Ammonia has been used as a refrigerant for decades most notable in gas refrigerators

Other gasses include CO2 and air

New generations of gasses are constantly being developed such as Hydro flouro oelfins (HFO), these have been found to be stable in refrigeration systems while they breakdown quickly in the atmosphere causing less damage.

How To Check The Gas Being Used

It is fairly easy to check what is being used. Check the specification labels on air conditioners or refrigerators which usually state the refrigerant gas they use.

The refrigerant that your technician will bring should be in a steel canister about 33cms high and 24cms in diameter. These are painted a colour according to the type of refrigerant and on the side of the canister will be a printed the letters such as R-12(white), R-22(light green), R-134a (light blue), R-32(blue) or R-410a(rose pink).

The Most Commonly Used Refigerant Gasses

Code Chemical Type Status Comments
R-744 CO2 CO2 Ok for use Was widely used before the development of CFCs. No harm to the ozone layer, non toxic, non flammable. May become widely used again.
R-717 Ammonia Ok for use Widely used for refigeration (notably in gas refrigerators) before modern refrigerants were developed. Does not damage the ozone layer and does not contribute to climate change. Little used due to toxicity and corrosion to refigerator components.
R-12 Dichlorodifluoromethane CFC Totally Banned Known as freon. Created in 1928 by Thomas Midgley Jr. the first non-flammable, non-toxic chlorofluorocarbon gas. Seriously damages the ozone layer and contributes to climate change.
R-22 Chlorodifluoromethane HCFC Being phased out Not as bad as CFCs but still damages the ozone layer and contributes to climate change.
R-32 Difluoromethane HFC Widely used but will be phased out A widely used replacement for R-22, Not as bad as HCFCs but still damages the ozone layer and contributes to climate change.
R-152a Difluoroethane HFC widely used 210% (3 floors)
R-410a Difluoromethane + Pentafluoroethane HFC Widely used but will be phased out A widely used replacement for R-22, Not as bad as HCFCs but still damages the ozone layer and contributes to climate change.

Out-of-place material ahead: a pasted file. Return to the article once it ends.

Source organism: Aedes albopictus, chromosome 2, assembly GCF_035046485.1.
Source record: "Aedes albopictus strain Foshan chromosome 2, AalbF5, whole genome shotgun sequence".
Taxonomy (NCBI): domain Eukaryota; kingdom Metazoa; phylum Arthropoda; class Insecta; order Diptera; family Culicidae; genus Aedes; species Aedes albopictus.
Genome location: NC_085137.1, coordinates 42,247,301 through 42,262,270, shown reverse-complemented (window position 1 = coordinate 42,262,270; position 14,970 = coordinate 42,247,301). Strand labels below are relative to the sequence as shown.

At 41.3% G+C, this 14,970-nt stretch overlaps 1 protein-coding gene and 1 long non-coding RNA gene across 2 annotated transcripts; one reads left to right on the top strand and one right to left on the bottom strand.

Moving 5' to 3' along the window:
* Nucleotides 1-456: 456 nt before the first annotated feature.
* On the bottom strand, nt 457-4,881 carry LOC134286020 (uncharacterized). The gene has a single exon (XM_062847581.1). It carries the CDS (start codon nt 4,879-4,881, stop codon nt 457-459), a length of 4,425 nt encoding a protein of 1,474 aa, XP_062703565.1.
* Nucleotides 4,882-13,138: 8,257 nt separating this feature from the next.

R-134a Tetrafluoroethane HFC Widely used but will be phased out A widely used replacement for R-22, Not as bad as HCFCs but still damages the ozone layer and contributes to climate change.
R-290 Propane HC Increasing use A hydrocarbon (HC). It is low cost, widely available and efficient but it is flammable. Does not damage the ozone layer or contribute to climate change. Usage is expected to increase.
R-600a Isobutane HC Increasing use A hydrocarbon (HC). It is low cost and widely available and efficient but it is flammable. Does not damage the ozone layer or contribute to climate change. Usage is expected to increase.

Check the Refrigerant Being Used

So take a look at the canister your air conditioner technician is using and note the colour and refrigerant number on the side. If you ask your technician he may tell you that a canister with R12 on the side actually contains R-134a –, it probably won’t since the canisters are not supposed to be refilled.

Take Care What Gas Is Being Used

R-12 may still be being used in older car air conditioning systems and refrigerators. If you buy a new air conditioner, refrigerator or a car it will use a modern refigerant such as R-32, R-410a or R-134a.

Unfortunately gassing an air conditioner can be expensive because modern refrigerants are expensive, and perhaps a lot more expensive than using older gasses. As a result we have to be careful that technicians are not regassing with R-12 to save a bit of money.

Refrigerants Are Not Interchangable

Any particular appliance is designed to use a specific refrigerant, you cannot simply replace the gas with a substitute.

There are exceptions, some propane based refrigerants (such as Petamina's Musicool product) can be used in R-32 equipment.

If the wrong refrigerant has been used some work may be needed to replace it with the correct gas. It may be necessary to change the operating oil in the compressor, probably the seals and fittings and perhaps the compressor itself may have to be changed.

Recycling Refrigerants

Something you may not know is that machines are available that salvage and recycle refrigerants. If an air conditioner is being moved the refrigerant can be sucked out of the system and saved to be used again later.

Unfortunately it may well be that your air conditioner technician or car mechanic does not use such a machine and might never have heard of one. would not know where to find one and certainly wouldn’t bother to use one if he could. When working on cooling equipment the gas is usually released into the atmosphere. The customer pays the bill for regassing and the bengkel makes more money.

See also:

Copyright © Phil Wilson